Despite living in Qingdao for 3 months now, I hadn’t actually made it to Laoshan during that time. I’d climbed Fushan, since it is conveniently located 15 minutes from my house, however Laoshan was always a failed trip- somebody was sick, the weather was bad, we would wait until there were more interns… well all the excuses finished when Kristin visited from the Zhuhai office.
We decided late on Friday that we’d like to climb Laoshan that Sunday in an effort to tick one more thing off Kristin’s list of things to do in Qingdao. We didn’t plan the trip particularly well, as usually the interns plan a route, a meeting point and organise a guide, but despite the freezing weather we were up and on the 104 bus to Laoshan at 10 am. We had no idea where to get off the bus, or how long we should be on the bus for, but we settled in for the hour long journey with our wasabi flavoured dried peas and a rather off-putting piece of corn on the cob.
We arrived at the visitor center and got our bus tickets, where we then boarded a bus where we felt slightly out of place in our trainers and hoodies, as everyone else seemed to be dressed for a day at work in suits and high heels. We found three people at the back of the bus similarly kitted out to us (complete with hiking boots and backpacks) and so reassured that we were on the right bus after all, we allowed ourselves to be excited again- especially as the weather had decided to change to sunny and warm despite being the middle of December.
20 minutes later we were at Laoshan, and were met with an amazing sea view surrounded by huge mountains… beside a KFC. Not what we were expecting! But when the KFC is surrounded by trees, a temple, the ocean and a mountain range that stretches farther than the eye can see, you soon forget it is even there. We didn’t have a planned route, so we aimlessly made our way past trees branded with QR codes and took in the scenery, which suited us just fine. There was no pressure to follow a route or stick to a plan, so we were free to explore the mountains as we wished and we took our time climbing the steps we decided to follow.
We made our way to a flat, empty expanse of space with only a lone cyclist and his camera for company. While the view was amazing, we didn’t want to stay there all day, so after some poor attempts to translate a sign, we realised we had come the completely wrong direction and made our way back the way we came. We followed more stairs cut into the mountain, which led us to this breathtaking view…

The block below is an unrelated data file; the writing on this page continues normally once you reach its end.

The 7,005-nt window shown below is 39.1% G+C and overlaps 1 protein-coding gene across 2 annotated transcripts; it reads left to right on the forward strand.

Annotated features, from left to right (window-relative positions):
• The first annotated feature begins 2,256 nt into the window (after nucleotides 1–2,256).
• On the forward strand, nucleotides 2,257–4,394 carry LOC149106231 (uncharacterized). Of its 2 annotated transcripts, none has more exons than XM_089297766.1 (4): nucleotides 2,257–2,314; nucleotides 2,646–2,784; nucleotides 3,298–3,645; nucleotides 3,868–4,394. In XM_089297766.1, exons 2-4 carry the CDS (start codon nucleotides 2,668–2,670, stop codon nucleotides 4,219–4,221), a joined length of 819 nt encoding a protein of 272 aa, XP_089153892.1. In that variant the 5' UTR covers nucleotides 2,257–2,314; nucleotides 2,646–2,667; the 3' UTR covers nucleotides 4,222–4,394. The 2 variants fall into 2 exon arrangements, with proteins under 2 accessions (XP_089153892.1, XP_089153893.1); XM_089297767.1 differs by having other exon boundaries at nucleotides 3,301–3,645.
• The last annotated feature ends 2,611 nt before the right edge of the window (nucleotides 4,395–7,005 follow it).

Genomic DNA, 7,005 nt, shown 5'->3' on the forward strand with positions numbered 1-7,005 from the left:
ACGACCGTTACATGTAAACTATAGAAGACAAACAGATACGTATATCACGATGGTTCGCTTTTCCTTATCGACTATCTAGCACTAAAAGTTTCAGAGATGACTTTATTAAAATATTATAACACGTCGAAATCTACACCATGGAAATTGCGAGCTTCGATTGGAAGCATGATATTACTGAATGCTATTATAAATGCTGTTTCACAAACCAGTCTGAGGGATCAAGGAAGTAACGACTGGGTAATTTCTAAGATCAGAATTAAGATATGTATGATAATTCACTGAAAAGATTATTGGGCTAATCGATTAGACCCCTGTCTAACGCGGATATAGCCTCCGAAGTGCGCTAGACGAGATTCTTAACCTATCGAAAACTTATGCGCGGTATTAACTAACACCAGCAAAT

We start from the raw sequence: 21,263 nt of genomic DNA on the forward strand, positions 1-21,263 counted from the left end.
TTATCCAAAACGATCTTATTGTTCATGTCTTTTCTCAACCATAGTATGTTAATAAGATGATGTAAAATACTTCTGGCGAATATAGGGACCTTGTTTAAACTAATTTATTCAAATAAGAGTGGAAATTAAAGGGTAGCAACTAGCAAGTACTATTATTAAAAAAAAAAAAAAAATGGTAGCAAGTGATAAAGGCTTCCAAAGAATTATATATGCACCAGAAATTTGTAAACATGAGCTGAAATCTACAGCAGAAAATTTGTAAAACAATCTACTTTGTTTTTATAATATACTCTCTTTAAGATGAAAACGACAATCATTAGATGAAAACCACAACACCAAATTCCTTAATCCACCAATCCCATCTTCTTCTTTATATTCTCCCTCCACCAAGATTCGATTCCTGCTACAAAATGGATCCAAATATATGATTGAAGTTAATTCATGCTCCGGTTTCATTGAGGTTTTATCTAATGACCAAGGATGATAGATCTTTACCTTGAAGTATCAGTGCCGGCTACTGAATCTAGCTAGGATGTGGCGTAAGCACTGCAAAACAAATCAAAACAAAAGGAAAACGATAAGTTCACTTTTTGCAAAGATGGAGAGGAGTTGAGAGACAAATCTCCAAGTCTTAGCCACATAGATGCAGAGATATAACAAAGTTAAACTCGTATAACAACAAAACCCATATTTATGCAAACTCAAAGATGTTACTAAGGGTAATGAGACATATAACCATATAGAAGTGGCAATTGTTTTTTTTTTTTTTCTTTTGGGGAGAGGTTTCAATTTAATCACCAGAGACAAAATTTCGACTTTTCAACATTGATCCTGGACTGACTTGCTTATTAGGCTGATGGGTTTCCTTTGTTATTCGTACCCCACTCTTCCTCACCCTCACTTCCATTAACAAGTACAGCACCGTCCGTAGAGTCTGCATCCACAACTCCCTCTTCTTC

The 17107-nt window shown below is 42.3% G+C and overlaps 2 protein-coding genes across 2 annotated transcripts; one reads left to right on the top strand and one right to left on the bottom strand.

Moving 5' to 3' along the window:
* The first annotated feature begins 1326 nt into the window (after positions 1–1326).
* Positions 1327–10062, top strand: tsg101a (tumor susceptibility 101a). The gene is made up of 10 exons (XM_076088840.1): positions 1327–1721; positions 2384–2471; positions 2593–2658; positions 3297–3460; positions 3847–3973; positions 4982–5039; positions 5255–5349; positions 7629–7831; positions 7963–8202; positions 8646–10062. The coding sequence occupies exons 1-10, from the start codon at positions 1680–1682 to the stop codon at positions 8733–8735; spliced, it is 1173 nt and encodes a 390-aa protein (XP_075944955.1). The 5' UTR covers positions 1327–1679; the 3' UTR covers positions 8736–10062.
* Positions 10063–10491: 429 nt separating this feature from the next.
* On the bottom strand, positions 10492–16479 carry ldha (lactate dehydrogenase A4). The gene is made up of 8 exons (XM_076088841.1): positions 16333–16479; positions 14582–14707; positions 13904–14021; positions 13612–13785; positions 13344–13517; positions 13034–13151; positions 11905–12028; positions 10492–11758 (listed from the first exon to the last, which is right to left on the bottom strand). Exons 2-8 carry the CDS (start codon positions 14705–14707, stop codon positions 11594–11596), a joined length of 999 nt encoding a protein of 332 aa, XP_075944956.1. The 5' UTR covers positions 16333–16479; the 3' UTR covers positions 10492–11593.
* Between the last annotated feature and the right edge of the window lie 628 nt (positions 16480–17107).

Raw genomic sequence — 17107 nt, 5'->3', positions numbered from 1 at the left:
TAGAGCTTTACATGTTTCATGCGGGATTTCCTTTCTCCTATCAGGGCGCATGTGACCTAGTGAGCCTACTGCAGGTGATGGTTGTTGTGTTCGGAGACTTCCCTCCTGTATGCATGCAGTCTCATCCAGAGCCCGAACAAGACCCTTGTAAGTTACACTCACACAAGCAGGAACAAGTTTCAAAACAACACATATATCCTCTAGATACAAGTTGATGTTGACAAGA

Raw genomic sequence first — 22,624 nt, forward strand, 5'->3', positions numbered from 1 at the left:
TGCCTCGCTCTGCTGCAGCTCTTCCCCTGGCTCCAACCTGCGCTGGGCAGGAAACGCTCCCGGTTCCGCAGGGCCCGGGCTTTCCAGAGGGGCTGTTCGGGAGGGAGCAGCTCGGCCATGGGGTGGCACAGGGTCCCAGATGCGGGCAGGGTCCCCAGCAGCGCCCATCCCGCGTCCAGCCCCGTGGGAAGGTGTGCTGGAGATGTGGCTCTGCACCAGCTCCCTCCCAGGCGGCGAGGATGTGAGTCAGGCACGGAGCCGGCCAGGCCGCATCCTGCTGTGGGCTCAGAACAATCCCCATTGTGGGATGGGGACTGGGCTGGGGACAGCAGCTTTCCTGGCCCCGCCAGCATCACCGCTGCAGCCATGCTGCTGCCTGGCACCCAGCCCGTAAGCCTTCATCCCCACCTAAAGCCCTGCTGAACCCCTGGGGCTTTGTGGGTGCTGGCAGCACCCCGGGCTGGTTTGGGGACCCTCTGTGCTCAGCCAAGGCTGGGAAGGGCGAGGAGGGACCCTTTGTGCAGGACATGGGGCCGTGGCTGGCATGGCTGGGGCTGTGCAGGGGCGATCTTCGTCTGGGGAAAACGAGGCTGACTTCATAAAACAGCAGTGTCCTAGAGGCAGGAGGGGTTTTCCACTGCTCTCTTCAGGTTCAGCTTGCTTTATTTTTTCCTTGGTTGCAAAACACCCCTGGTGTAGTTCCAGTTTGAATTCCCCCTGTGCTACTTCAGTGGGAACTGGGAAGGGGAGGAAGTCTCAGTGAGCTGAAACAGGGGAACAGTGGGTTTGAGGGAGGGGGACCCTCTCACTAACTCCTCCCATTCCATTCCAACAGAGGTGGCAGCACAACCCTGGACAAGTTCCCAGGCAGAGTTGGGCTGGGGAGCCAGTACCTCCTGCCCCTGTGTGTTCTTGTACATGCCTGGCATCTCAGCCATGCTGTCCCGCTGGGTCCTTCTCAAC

We decided to walk up the mountain loosely in the direction of the cable car, and after witnessing some unique snacks for sale and attempting to explore a river, we found the tea fields. We met one man very eager to tell us all about the tea fields, and understandably so because they were beautiful! I realised how high up we must have been at this point, as the tea on Laoshan is only grown after a certain altitude to stop the plans being damaged by insects. We also stumbled across a dog guarding a temple. We went into the temple and stayed there for a while before heading back down the mountain. The next scenic site we saw was a bridge filled with love locks, and a huge waterfall, which was simply beautiful.
We continued with our aimless wandering past the huge lake and waterfall, and eventually ended up in the car park we needed to get the bus home from. I had been told our last bus home was at 4 pm, and since we didn’t want to pay for an hour long taxi ride back to Qingdao we decided to rush back to make the last bus.
Despite our poor planning and “see how it goes” attitude, we got to explore a lot of Laoshan. There is simply too much to see in one, two or three trips, but we saw beautiful views, amazing structures and the unique touches the modern world has added to this ancient mountain.
If you want to explore Laoshan for yourself, apply now!